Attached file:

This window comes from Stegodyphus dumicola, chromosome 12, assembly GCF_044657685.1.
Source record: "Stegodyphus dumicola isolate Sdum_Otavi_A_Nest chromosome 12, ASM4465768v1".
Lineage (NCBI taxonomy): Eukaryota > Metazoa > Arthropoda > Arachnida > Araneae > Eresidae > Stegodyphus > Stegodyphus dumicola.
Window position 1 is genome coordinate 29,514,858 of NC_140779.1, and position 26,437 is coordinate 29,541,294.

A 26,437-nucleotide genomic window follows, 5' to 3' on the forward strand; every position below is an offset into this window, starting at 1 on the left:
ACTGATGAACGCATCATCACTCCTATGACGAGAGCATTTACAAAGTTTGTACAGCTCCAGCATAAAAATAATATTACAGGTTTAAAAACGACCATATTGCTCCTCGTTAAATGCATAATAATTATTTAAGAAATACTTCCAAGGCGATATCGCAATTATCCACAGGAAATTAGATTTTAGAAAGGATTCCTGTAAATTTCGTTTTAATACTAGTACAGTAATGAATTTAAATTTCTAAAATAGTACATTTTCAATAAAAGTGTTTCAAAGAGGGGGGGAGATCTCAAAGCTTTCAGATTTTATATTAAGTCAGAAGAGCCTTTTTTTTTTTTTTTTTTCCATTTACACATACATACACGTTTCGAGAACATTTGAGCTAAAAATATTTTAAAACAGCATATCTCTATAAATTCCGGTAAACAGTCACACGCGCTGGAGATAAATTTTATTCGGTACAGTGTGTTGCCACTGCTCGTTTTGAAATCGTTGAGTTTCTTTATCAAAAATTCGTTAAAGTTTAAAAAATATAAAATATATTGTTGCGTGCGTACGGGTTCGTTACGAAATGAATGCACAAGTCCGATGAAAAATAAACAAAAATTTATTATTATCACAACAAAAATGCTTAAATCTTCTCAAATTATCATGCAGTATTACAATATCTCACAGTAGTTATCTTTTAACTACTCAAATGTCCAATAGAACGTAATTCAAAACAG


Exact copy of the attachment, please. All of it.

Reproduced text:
This window comes from Stegodyphus dumicola, chromosome 12, assembly GCF_044657685.1.
Source record: "Stegodyphus dumicola isolate Sdum_Otavi_A_Nest chromosome 12, ASM4465768v1".
Lineage (NCBI taxonomy): Eukaryota > Metazoa > Arthropoda > Arachnida > Araneae > Eresidae > Stegodyphus > Stegodyphus dumicola.
Window position 1 is genome coordinate 29,514,858 of NC_140779.1, and position 26,437 is coordinate 29,541,294.

A 26,437-nucleotide genomic window follows, 5' to 3' on the forward strand; every position below is an offset into this window, starting at 1 on the left:
ACTGATGAACGCATCATCACTCCTATGACGAGAGCATTTACAAAGTTTGTACAGCTCCAGCATAAAAATAATATTACAGGTTTAAAAACGACCATATTGCTCCTCGTTAAATGCATAATAATTATTTAAGAAATACTTCCAAGGCGATATCGCAATTATCCACAGGAAATTAGATTTTAGAAAGGATTCCTGTAAATTTCGTTTTAATACTAGTACAGTAATGAATTTAAATTTCTAAAATAGTACATTTTCAATAAAAGTGTTTCAAAGAGGGGGGGAGATCTCAAAGCTTTCAGATTTTATATTAAGTCAGAAGAGCCTTTTTTTTTTTTTTTTTTCCATTTACACATACATACACGTTTCGAGAACATTTGAGCTAAAAATATTTTAAAACAGCATATCTCTATAAATTCCGGTAAACAGTCACACGCGCTGGAGATAAATTTTATTCGGTACAGTGTGTTGCCACTGCTCGTTTTGAAATCGTTGAGTTTCTTTATCAAAAATTCGTTAAAGTTTAAAAAATATAAAATATATTGTTGCGTGCGTACGGGTTCGTTACGAAATGAATGCACAAGTCCGATGAAAAATAAACAAAAATTTATTATTATCACAACAAAAATGCTTAAATCTTCTCAAATTATCATGCAGTATTACAATATCTCACAGTAGTTATCTTTTAACTACTCAAATGTCCAATAGAACGTAATTCAAAACAG